Participant recruitment commenced in January 2020. The postintervention phase will be completed by June 2020. Data analysis will commence after this. A write-up for publication is expected to be completed after the follow-up phase is finalized in January 2021.


          If the apps prove to be effective as hypothesized, this will provide collateral evidence of their efficacy. It could also provide the benefits of (1) improved access to mental health services for people in rural areas, lower socioeconomic groups, and children and adolescents and (2) improved capacity to enhance face-to-face therapy through digital homework tasks that can be shared instantly with a therapist. It is also anticipated that this methodology could be used for other mental health apps to bolster the independent evidence base for this mode of treatment.

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          Most cited references45

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          The Use of Single-Subject Research to Identify Evidence-Based Practice in Special Education

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            The efficacy of smartphone-based mental health interventions for depressive symptoms: a meta-analysis of randomized controlled trials.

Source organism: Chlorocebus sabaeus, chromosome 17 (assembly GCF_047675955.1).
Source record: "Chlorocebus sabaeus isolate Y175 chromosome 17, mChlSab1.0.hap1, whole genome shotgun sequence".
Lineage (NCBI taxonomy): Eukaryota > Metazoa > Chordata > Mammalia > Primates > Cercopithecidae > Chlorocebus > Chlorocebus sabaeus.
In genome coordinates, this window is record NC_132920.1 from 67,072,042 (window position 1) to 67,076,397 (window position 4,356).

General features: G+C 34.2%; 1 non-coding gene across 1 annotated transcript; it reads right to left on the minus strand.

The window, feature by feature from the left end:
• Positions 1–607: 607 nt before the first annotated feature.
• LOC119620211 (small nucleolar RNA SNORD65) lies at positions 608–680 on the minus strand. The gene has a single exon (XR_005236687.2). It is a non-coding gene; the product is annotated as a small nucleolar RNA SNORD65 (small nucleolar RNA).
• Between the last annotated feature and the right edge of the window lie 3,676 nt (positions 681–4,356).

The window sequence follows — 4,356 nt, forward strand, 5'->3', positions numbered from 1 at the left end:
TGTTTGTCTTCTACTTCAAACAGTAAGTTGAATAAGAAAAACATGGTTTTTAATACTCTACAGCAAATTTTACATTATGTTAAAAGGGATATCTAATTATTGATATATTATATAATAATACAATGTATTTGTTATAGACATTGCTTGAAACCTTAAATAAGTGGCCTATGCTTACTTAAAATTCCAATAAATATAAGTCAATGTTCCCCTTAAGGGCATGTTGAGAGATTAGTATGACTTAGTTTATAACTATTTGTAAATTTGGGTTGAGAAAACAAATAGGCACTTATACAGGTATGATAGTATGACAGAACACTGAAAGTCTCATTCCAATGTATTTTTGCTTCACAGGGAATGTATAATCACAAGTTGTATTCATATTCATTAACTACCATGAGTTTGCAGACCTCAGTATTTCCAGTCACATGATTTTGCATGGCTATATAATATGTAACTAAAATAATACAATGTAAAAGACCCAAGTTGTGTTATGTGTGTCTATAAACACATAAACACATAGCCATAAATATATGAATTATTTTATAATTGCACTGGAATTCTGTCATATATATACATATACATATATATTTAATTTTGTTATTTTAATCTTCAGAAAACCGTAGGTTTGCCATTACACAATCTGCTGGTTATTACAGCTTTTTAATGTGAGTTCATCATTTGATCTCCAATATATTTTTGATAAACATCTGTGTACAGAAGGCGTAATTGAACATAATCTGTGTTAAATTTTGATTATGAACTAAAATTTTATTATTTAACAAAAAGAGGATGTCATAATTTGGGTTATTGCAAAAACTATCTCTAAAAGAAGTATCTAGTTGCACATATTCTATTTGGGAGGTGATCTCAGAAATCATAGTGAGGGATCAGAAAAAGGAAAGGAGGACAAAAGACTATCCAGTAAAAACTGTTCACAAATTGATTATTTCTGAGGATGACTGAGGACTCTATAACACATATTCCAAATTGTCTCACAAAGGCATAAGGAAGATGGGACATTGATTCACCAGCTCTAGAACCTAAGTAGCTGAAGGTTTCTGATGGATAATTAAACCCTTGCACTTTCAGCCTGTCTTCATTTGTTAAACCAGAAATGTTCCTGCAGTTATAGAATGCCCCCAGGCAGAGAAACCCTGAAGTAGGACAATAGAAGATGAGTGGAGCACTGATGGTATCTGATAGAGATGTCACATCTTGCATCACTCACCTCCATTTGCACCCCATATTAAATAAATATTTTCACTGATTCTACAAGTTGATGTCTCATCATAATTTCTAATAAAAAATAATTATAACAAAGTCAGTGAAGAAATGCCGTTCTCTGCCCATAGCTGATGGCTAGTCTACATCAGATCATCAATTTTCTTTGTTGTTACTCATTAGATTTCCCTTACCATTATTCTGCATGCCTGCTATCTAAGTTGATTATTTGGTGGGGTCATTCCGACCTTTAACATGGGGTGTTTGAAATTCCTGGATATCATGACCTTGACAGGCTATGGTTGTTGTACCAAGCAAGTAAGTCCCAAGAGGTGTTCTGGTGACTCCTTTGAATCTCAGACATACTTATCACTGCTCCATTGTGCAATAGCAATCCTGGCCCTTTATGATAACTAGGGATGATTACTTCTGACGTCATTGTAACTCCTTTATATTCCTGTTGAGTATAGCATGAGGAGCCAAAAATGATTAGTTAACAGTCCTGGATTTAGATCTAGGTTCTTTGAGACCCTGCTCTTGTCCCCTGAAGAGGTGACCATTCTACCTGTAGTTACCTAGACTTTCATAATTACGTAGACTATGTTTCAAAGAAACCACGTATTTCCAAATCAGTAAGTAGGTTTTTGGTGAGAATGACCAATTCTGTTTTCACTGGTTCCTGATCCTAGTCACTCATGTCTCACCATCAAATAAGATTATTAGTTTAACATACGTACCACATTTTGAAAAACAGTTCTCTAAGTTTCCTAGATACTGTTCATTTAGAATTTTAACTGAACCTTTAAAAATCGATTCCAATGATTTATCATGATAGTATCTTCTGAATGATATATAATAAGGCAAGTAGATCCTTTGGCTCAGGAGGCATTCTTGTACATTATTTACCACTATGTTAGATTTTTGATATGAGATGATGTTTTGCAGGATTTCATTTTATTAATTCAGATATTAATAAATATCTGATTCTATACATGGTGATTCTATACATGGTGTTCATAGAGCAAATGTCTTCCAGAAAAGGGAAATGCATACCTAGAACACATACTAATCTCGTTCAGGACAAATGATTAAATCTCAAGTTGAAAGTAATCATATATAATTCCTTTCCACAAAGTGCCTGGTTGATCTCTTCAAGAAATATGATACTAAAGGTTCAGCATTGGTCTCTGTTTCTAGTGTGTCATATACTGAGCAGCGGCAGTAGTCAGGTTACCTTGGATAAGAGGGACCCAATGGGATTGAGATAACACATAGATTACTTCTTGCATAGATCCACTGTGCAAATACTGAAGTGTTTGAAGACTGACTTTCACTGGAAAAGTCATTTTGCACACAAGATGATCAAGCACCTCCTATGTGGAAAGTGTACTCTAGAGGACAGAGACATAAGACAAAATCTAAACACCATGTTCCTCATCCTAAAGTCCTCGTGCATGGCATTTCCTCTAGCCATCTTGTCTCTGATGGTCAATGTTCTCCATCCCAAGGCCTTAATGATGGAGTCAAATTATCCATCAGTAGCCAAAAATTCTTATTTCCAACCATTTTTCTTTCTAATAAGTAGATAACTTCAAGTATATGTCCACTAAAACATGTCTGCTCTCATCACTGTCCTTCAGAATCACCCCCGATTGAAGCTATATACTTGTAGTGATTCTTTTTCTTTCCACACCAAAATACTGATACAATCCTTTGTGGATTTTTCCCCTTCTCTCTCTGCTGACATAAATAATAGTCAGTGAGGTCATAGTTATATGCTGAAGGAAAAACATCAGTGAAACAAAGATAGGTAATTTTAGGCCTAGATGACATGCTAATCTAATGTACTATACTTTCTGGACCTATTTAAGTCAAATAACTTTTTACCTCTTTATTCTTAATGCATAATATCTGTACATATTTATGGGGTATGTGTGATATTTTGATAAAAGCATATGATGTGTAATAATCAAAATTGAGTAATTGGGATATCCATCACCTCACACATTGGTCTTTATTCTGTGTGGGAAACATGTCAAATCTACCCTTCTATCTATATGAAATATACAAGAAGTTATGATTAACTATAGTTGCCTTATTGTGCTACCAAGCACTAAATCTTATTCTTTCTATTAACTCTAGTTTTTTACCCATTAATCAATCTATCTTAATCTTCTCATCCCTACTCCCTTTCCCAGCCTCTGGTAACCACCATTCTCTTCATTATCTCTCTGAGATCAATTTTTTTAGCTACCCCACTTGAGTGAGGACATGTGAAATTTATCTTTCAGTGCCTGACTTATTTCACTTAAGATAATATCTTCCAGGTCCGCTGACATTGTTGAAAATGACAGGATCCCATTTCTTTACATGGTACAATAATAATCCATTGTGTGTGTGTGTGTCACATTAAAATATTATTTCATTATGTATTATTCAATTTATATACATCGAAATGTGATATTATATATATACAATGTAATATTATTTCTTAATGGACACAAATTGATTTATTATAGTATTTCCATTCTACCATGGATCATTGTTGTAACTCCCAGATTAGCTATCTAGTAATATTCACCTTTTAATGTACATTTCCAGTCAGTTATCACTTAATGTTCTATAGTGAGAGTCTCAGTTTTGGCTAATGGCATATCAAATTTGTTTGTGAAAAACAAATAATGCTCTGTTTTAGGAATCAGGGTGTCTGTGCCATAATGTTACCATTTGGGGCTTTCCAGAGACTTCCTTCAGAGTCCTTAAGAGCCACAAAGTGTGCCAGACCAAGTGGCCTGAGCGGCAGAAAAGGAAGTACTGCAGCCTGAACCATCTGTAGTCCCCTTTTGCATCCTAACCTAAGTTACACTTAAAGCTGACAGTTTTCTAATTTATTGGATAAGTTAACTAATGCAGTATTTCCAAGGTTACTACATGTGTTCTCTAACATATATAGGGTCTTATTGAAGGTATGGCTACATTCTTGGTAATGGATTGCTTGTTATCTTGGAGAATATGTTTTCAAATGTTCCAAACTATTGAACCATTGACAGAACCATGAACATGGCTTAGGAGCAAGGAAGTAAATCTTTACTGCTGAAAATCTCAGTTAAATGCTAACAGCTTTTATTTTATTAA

The rapid advances and adoption of smartphone technology presents a novel opportunity for delivering mental health interventions on a population scale. Despite multi-sector investment along with wide-scale advertising and availability to the general population, the evidence supporting the use of smartphone apps in the treatment of depression has not been empirically evaluated. Thus, we conducted the first meta-analysis of smartphone apps for depressive symptoms. An electronic database search in May 2017 identified 18 eligible randomized controlled trials of 22 smartphone apps, with outcome data from 3,414 participants. Depressive symptoms were reduced significantly more from smartphone apps than control conditions (g=0.38, 95% CI: 0.24-0.52, p<0.001), with no evidence of publication bias. Smartphone interventions had a moderate positive effect in comparison to inactive controls (g=0.56, 95% CI: 0.38-0.74), but only a small effect in comparison to active control conditions (g=0.22, 95% CI: 0.10-0.33). Effects from smartphone-only interventions were greater than from interventions which incorporated other human/computerized aspects along the smartphone component, although the difference was not statistically significant. The studies of cognitive training apps had a significantly smaller effect size on depression outcomes (p=0.004) than those of apps focusing on mental health. The use of mood monitoring softwares, or interventions based on cognitive behavioral therapy, or apps incorporating aspects of mindfulness training, did not affect significantly study effect sizes. Overall, these results indicate that smartphone devices are a promising self-management tool for depression. Future research should aim to distil which aspects of these technologies produce beneficial effects, and for which populations.